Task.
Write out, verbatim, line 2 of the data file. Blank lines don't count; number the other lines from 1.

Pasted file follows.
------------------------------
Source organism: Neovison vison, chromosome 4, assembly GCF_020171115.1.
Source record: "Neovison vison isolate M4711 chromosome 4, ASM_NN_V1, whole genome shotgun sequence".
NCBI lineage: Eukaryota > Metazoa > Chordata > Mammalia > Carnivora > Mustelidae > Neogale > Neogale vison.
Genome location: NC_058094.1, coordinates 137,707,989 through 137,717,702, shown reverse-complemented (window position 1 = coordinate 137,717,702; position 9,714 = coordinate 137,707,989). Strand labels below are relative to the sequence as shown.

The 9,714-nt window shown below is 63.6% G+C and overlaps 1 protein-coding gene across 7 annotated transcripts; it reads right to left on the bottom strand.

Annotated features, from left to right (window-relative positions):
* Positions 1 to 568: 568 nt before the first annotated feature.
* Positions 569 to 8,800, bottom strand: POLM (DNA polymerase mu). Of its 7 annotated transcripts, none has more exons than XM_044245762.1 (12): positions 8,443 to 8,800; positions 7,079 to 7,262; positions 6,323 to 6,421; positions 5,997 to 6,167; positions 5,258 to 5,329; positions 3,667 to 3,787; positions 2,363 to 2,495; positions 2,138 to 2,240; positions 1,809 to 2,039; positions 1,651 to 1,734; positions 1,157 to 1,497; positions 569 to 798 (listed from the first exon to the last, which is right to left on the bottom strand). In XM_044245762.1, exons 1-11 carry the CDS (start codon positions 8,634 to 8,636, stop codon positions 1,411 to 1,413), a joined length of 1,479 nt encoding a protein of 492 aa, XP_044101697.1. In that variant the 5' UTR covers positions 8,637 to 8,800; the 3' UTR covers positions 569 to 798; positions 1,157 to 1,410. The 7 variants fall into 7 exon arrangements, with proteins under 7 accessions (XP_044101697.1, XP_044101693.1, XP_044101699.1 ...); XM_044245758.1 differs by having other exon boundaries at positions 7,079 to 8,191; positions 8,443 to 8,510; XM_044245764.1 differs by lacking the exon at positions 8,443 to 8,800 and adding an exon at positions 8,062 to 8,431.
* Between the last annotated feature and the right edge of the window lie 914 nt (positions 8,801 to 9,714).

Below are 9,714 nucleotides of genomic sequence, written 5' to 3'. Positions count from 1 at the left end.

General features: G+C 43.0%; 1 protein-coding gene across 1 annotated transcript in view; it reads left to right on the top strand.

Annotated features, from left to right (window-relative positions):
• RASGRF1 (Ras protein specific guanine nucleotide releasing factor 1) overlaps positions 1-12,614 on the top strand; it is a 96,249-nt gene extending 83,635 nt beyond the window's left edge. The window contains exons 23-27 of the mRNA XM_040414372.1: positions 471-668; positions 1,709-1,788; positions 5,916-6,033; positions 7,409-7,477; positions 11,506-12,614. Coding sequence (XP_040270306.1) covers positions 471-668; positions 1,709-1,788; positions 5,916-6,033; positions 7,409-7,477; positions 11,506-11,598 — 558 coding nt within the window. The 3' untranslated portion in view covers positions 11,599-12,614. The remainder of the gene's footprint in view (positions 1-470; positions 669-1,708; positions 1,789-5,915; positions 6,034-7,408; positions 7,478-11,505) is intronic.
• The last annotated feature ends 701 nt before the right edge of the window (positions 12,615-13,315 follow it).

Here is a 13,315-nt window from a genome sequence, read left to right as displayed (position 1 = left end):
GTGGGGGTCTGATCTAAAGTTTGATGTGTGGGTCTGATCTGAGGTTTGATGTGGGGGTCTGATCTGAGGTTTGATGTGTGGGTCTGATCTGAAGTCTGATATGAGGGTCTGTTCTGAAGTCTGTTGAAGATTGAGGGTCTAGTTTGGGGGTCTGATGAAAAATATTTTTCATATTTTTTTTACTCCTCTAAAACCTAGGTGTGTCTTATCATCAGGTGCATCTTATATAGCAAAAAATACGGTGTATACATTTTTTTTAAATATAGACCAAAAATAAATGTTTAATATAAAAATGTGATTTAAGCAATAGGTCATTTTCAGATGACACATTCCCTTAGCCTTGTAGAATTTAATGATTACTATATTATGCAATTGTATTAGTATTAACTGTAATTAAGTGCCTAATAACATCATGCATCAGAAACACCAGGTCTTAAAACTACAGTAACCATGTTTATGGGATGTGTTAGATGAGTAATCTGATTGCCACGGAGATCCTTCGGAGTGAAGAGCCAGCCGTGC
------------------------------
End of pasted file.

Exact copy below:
Source record: "Neovison vison isolate M4711 chromosome 4, ASM_NN_V1, whole genome shotgun sequence".